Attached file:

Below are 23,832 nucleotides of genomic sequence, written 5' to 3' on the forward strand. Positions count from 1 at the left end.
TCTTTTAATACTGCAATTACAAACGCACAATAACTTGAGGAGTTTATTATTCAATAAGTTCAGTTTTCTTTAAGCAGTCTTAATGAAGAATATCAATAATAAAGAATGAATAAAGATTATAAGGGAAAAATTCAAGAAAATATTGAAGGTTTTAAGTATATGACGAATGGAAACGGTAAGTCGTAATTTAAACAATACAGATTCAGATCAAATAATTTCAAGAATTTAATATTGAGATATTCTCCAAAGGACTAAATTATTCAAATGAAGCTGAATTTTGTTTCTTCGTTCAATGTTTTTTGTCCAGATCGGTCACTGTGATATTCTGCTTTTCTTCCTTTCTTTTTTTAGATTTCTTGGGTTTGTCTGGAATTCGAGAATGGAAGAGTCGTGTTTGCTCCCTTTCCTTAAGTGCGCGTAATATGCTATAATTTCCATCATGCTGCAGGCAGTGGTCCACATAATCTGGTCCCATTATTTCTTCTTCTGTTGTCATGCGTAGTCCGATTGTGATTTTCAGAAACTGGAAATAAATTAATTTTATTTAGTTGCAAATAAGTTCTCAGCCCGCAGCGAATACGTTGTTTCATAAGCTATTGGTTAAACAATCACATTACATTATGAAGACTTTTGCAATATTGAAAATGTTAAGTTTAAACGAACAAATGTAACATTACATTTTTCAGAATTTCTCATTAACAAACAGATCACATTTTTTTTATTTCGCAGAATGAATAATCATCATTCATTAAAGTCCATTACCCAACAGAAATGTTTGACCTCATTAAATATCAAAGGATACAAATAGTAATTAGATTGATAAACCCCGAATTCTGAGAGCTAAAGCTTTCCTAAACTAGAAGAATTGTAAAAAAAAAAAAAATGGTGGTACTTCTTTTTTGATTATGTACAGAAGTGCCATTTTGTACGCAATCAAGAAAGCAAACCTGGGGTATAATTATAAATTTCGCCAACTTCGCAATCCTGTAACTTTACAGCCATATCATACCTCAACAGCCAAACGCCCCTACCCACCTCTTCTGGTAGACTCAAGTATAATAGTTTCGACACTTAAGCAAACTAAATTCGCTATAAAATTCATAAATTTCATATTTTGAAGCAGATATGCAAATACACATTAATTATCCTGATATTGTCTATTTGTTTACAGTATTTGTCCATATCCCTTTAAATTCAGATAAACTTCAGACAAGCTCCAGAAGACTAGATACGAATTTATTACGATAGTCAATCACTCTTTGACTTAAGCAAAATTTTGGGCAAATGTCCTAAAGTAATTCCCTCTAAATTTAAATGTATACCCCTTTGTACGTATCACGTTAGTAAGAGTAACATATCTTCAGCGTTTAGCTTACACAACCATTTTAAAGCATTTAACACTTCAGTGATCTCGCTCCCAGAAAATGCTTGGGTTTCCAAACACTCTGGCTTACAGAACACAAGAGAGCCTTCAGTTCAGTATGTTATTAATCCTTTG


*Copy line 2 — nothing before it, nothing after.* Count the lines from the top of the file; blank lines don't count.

TCTTTTAATACTGCAATTACAAACGCACAATAACTTGAGGAGTTTATTATTCAATAAGTTCAGTTTTCTTTAAGCAGTCTTAATGAAGAATATCAATAATAAAGAATGAATAAAGATTATAAGGGAAAAATTCAAGAAAATATTGAAGGTTTTAAGTATATGACGAATGGAAACGGTAAGTCGTAATTTAAACAATACAGATTCAGATCAAATAATTTCAAGAATTTAATATTGAGATATTCTCCAAAGGACTAAATTATTCAAATGAAGCTGAATTTTGTTTCTTCGTTCAATGTTTTTTGTCCAGATCGGTCACTGTGATATTCTGCTTTTCTTCCTTTCTTTTTTTAGATTTCTTGGGTTTGTCTGGAATTCGAGAATGGAAGAGTCGTGTTTGCTCCCTTTCCTTAAGTGCGCGTAATATGCTATAATTTCCATCATGCTGCAGGCAGTGGTCCACATAATCTGGTCCCATTATTTCTTCTTCTGTTGTCATGCGTAGTCCGATTGTGATTTTCAGAAACTGGAAATAAATTAATTTTATTTAGTTGCAAATAAGTTCTCAGCCCGCAGCGAATACGTTGTTTCATAAGCTATTGGTTAAACAATCACATTACATTATGAAGACTTTTGCAATATTGAAAATGTTAAGTTTAAACGAACAAATGTAACATTACATTTTTCAGAATTTCTCATTAACAAACAGATCACATTTTTTTTATTTCGCAGAATGAATAATCATCATTCATTAAAGTCCATTACCCAACAGAAATGTTTGACCTCATTAAATATCAAAGGATACAAATAGTAATTAGATTGATAAACCCCGAATTCTGAGAGCTAAAGCTTTCCTAAACTAGAAGAATTGTAAAAAAAAAAAAAATGGTGGTACTTCTTTTTTGATTATGTACAGAAGTGCCATTTTGTACGCAATCAAGAAAGCAAACCTGGGGTATAATTATAAATTTCGCCAACTTCGCAATCCTGTAACTTTACAGCCATATCATACCTCAACAGCCAAACGCCCCTACCCACCTCTTCTGGTAGACTCAAGTATAATAGTTTCGACACTTAAGCAAACTAAATTCGCTATAAAATTCATAAATTTCATATTTTGAAGCAGATATGCAAATACACATTAATTATCCTGATATTGTCTATTTGTTTACAGTATTTGTCCATATCCCTTTAAATTCAGATAAACTTCAGACAAGCTCCAGAAGACTAGATACGAATTTATTACGATAGTCAATCACTCTTTGACTTAAGCAAAATTTTGGGCAAATGTCCTAAAGTAATTCCCTCTAAATTTAAATGTATACCCCTTTGTACGTATCACGTTAGTAAGAGTAACATATCTTCAGCGTTTAGCTTACACAACCATTTTAAAGCATTTAACACTTCAGTGATCTCGCTCCCAGAAAATGCTTGGGTTTCCAAACACTCTGGCTTACAGAACACAAGAGAGCCTTCAGTTCAGTATGTTATTAATCCTTTG